“In the government’s vision, the Cooperation and Verification Mechanism (CVM) (…) is a necessary and useful tool for advancing substantial reforms in Romania. The mechanism (…) was set in place under a decision of the European Commission in 2006, and ten years later the natural question is whether this mechanism has achieved its goal. I think it’s no need for me to give an answer, suffice to look at what the institutions were in 2006 and what they are today. And then the answer is that indeed, the mechanism has been an instrument to put healthy pressure and in the absence of which – I say this without reservation – Romania could categorically not have been what it is today in terms of anticorruption fight. Therefore, in my capacity as anti-corruption expert (…) and I dare say, as a pioneer in this field in this country, I am the last to challenge the need for the mechanism, but I think it is time for Romania to act as an equal-rights member, a mature member state that uses the internal mechanisms to correct any slippage,” Raluca Pruna said at the Eurosfat debate forum.

The minister added that despite certain limit moments that sent emotions running high in society, the institutions have proven that they work properly.

The Justice minister said that the talks she and the Premier had with the European partners were in the light of the presupposed closing of the CVM, mentioning also that the last three relevant reports are positive.

Raluca Pruna mentioned that various other instruments are at hand to solve the remaining problems of the judiciary.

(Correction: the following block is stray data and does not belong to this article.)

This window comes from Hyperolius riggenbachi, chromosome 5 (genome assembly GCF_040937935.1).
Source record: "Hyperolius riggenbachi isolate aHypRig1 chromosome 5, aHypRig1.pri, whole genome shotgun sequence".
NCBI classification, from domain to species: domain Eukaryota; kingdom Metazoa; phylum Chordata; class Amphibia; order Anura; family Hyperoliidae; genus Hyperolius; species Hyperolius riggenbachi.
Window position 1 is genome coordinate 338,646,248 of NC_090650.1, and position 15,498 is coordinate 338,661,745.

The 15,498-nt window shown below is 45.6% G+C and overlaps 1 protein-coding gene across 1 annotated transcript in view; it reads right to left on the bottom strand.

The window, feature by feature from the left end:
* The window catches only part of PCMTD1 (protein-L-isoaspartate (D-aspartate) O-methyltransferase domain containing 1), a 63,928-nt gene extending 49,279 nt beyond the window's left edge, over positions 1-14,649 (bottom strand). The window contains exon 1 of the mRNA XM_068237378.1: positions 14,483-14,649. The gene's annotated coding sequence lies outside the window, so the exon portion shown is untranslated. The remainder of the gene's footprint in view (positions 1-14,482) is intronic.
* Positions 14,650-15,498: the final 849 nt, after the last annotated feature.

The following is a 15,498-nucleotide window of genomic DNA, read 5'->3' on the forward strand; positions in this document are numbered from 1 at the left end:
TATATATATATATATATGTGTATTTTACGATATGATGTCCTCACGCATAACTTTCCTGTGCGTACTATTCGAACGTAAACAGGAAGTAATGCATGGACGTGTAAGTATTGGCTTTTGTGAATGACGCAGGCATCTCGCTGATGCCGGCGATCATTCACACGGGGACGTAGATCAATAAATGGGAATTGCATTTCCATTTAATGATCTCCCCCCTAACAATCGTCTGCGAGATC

“I plan to request declassification of interception infrastructure cost”

 

Minister of Justice announced that she intends to request the declassification of the cost of the interception infrastructure.

“What I intend to do, and I think this is my moral, if not also legal obligation as a member of the Supreme Council for National Defence (CSAT), is to ask that we have at least an indicative idea of what the infrastructure did cost from the moment it was created up until now, because otherwise the society will not know how to choose. We relay this figure of one billion euros, I said it not because someone whispered it to me, but because I read a piece of information on this. So in connection with this I intend to request the declassification of at least the infrastructure cost,” Raluca Pruna told the Eurosfat forum.

Referring to requests to declassify CSAT decisions on wiretapping, Pruna said that in no country the decisions of such a body are fully disclosed.

“We can complain that these decisions are secret, but that’s the law. The society may request it, let’s see if it can also fix this: have everything in this country declassified. Yet at the risk of drawing criticism, I tell you that nowhere in the world, in mature societies, the decisions of a CSAT-type body are fully declassified. So let us set a standard, but stay realistic: we cannot declassify everything,” said Raluca Pruna.

After the Eurosfat forum, the minister said that knowing the cost of the interception infrastructure is for the purpose of the public debate on interceptions and on what solutions should be best to adopt, and that if the relevant figures are pinpointed in CSAT decisions, a partial declassification is needed for indicative purposes.